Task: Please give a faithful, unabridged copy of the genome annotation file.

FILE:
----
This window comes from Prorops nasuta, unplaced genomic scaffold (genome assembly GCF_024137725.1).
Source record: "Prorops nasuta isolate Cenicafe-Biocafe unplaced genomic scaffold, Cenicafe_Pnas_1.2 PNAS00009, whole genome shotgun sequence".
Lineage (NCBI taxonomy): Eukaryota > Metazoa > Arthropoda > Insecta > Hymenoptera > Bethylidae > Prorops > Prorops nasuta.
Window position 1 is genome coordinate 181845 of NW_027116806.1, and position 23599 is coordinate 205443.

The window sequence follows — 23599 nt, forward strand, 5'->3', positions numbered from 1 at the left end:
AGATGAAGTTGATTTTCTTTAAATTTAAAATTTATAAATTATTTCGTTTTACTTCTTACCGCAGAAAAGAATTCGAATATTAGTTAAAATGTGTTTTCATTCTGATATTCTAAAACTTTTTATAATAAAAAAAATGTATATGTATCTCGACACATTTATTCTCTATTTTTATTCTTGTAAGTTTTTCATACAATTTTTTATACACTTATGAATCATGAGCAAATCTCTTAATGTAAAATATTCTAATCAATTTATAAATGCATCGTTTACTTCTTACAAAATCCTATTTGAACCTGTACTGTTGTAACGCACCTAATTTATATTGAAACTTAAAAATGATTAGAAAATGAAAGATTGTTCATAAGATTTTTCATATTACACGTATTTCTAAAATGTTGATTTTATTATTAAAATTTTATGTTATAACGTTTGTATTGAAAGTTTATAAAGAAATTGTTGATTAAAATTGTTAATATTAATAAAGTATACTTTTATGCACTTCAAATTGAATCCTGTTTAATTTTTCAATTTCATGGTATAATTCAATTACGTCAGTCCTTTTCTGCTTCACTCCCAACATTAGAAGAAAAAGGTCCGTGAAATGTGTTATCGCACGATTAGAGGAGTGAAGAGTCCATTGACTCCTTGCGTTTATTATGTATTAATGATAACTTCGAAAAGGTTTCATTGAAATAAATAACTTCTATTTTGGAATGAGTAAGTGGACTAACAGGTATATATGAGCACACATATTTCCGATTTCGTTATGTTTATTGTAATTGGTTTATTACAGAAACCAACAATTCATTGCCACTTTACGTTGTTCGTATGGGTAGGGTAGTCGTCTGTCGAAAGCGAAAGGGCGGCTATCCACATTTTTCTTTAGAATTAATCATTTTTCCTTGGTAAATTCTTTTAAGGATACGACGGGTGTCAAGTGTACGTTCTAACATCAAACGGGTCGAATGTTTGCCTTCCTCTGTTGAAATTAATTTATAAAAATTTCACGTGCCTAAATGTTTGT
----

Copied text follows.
This window comes from Prorops nasuta, unplaced genomic scaffold (genome assembly GCF_024137725.1).
Source record: "Prorops nasuta isolate Cenicafe-Biocafe unplaced genomic scaffold, Cenicafe_Pnas_1.2 PNAS00009, whole genome shotgun sequence".
Lineage (NCBI taxonomy): Eukaryota > Metazoa > Arthropoda > Insecta > Hymenoptera > Bethylidae > Prorops > Prorops nasuta.
Window position 1 is genome coordinate 181845 of NW_027116806.1, and position 23599 is coordinate 205443.

The window sequence follows — 23599 nt, forward strand, 5'->3', positions numbered from 1 at the left end:
AGATGAAGTTGATTTTCTTTAAATTTAAAATTTATAAATTATTTCGTTTTACTTCTTACCGCAGAAAAGAATTCGAATATTAGTTAAAATGTGTTTTCATTCTGATATTCTAAAACTTTTTATAATAAAAAAAATGTATATGTATCTCGACACATTTATTCTCTATTTTTATTCTTGTAAGTTTTTCATACAATTTTTTATACACTTATGAATCATGAGCAAATCTCTTAATGTAAAATATTCTAATCAATTTATAAATGCATCGTTTACTTCTTACAAAATCCTATTTGAACCTGTACTGTTGTAACGCACCTAATTTATATTGAAACTTAAAAATGATTAGAAAATGAAAGATTGTTCATAAGATTTTTCATATTACACGTATTTCTAAAATGTTGATTTTATTATTAAAATTTTATGTTATAACGTTTGTATTGAAAGTTTATAAAGAAATTGTTGATTAAAATTGTTAATATTAATAAAGTATACTTTTATGCACTTCAAATTGAATCCTGTTTAATTTTTCAATTTCATGGTATAATTCAATTACGTCAGTCCTTTTCTGCTTCACTCCCAACATTAGAAGAAAAAGGTCCGTGAAATGTGTTATCGCACGATTAGAGGAGTGAAGAGTCCATTGACTCCTTGCGTTTATTATGTATTAATGATAACTTCGAAAAGGTTTCATTGAAATAAATAACTTCTATTTTGGAATGAGTAAGTGGACTAACAGGTATATATGAGCACACATATTTCCGATTTCGTTATGTTTATTGTAATTGGTTTATTACAGAAACCAACAATTCATTGCCACTTTACGTTGTTCGTATGGGTAGGGTAGTCGTCTGTCGAAAGCGAAAGGGCGGCTATCCACATTTTTCTTTAGAATTAATCATTTTTCCTTGGTAAATTCTTTTAAGGATACGACGGGTGTCAAGTGTACGTTCTAACATCAAACGGGTCGAATGTTTGCCTTCCTCTGTTGAAATTAATTTATAAAAATTTCACGTGCCTAAATGTTTGT